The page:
full and final definition. It embraces men's physical, mental, and moral characteristics; their religious conceptions, mythology, and traditions; their mental traits and development; their civil and political organizations and institutions; their language, literature, arts, and monuments; their customs and modes of life. This statement may seem sufficiently comprehensive, yet it is really incomplete, and, in fact, hardly touches a whole tract of inquiry, which Prof. Huxley regards as the principal thing. According to his definition, "anthropology is the great science which unravels the complexities of human structure; traces out the relations of man to other animals; studies all that is human in the mode in which man's complex functions are performed; and searches after the conditions which have determined his presence in the world. And anthropology is a section of Zoology, which again is the animal half of Biology—the science of life and living things."
Ethnology is a branch of anthropology, and is defined as the science of races. The family of mankind is divided up into great groups, which are characterized by numerous and important differences; it is the business of ethnology to trace these differential characters, to estimate their value, and, if possible, to ascertain their source. The ethnologists are divided into two schools: one school holds to the theory of monogenesis, or that the human race has had a single origin, or sprung from a single ancestral pair; and the other school holds to the theory of polygenesis, or plurality of origins. These schools, of course, take different views of the nature and character of the differences among races. Those who maintain that racial differences have been brought about by natural causes, speak of races as "modified men," and it is with reference to this idea that Prof. Huxley defines the science. He says: "Ethnology is the science which determines the distinctive characters of the persistent modifications of mankind, which ascertains the distribution of those modifications in present and past times, and seeks to discover the causes or conditions of existence, both of the modifications and of their distribution. I say 'persistent' modifications, because, unless incidentally, ethnology has nothing to do with chance and transitory peculiarities of human structure. And I speak of 'persistent modifications,' or 'stocks,' rather than of 'varieties,' or 'races,' or 'species,' because each of these last well-known terms implies, on the part of its employer, a preconceived opinion touching one of these problems, the solution of which is the ultimate object of the science; and, in regard to which, therefore, ethnologists are especially bound to keep their minds open, and their judgments freely balanced."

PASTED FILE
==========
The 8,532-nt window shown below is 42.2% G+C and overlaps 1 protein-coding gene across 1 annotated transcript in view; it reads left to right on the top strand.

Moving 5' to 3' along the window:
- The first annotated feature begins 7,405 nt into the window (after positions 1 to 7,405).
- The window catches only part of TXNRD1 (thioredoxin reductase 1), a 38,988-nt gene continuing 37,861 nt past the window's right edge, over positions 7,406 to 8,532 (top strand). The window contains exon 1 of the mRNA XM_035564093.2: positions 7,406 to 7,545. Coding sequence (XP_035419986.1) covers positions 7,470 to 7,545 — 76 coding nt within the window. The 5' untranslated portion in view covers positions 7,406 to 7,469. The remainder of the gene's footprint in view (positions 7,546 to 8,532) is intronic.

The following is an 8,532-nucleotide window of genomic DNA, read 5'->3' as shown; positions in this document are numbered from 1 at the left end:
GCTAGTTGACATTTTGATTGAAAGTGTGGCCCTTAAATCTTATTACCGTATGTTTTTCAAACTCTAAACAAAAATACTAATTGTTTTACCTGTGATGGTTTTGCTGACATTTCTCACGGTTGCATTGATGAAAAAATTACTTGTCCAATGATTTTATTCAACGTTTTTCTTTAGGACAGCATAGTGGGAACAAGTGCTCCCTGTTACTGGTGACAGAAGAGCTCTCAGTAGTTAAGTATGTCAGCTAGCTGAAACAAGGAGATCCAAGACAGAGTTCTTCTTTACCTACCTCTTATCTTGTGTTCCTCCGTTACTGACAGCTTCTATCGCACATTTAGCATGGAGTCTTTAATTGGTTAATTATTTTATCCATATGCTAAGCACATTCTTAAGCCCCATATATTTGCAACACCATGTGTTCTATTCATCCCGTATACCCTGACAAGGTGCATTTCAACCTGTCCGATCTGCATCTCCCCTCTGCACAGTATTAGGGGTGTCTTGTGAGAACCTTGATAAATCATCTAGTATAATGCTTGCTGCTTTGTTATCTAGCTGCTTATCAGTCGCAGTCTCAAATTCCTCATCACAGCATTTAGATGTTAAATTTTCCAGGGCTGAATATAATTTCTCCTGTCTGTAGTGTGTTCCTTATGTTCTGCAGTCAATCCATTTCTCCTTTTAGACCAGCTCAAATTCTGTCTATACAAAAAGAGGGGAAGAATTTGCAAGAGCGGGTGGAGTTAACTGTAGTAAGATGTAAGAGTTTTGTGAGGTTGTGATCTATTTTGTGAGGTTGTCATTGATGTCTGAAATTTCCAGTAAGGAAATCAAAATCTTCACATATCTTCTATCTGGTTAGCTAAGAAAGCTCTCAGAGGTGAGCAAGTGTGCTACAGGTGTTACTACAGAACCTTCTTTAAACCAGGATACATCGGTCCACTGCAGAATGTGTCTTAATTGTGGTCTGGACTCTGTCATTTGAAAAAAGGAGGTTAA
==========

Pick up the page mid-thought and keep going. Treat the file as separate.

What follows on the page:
It is obvious that ethnology covers a large field in the domain of anthropology, and it in fact involves so much of the larger subject that there has been found great practical difficulty in pursuing them separately. The larger subject is the later in the order of cultivation. Ethnological societies were the first to be formed in Paris, London, and New York, but they have disappeared in their distinctive forms, and are now merged in organizations for the promotion of anthropological knowledge. This, however, is but a matter of practical convenience, for the spirit and methods of investigation in both are essentially the same. It is the aim of this science, to study man as all other parts of Nature are studied, with the simple aim of ascertaining and classifying the facts. Putting aside all preconceived views that might vitiate the strict scientific character of the inquiry, the anthropologist asks simply: What are the phenomena presented by the different groups of men? What are their aspects, modes of life,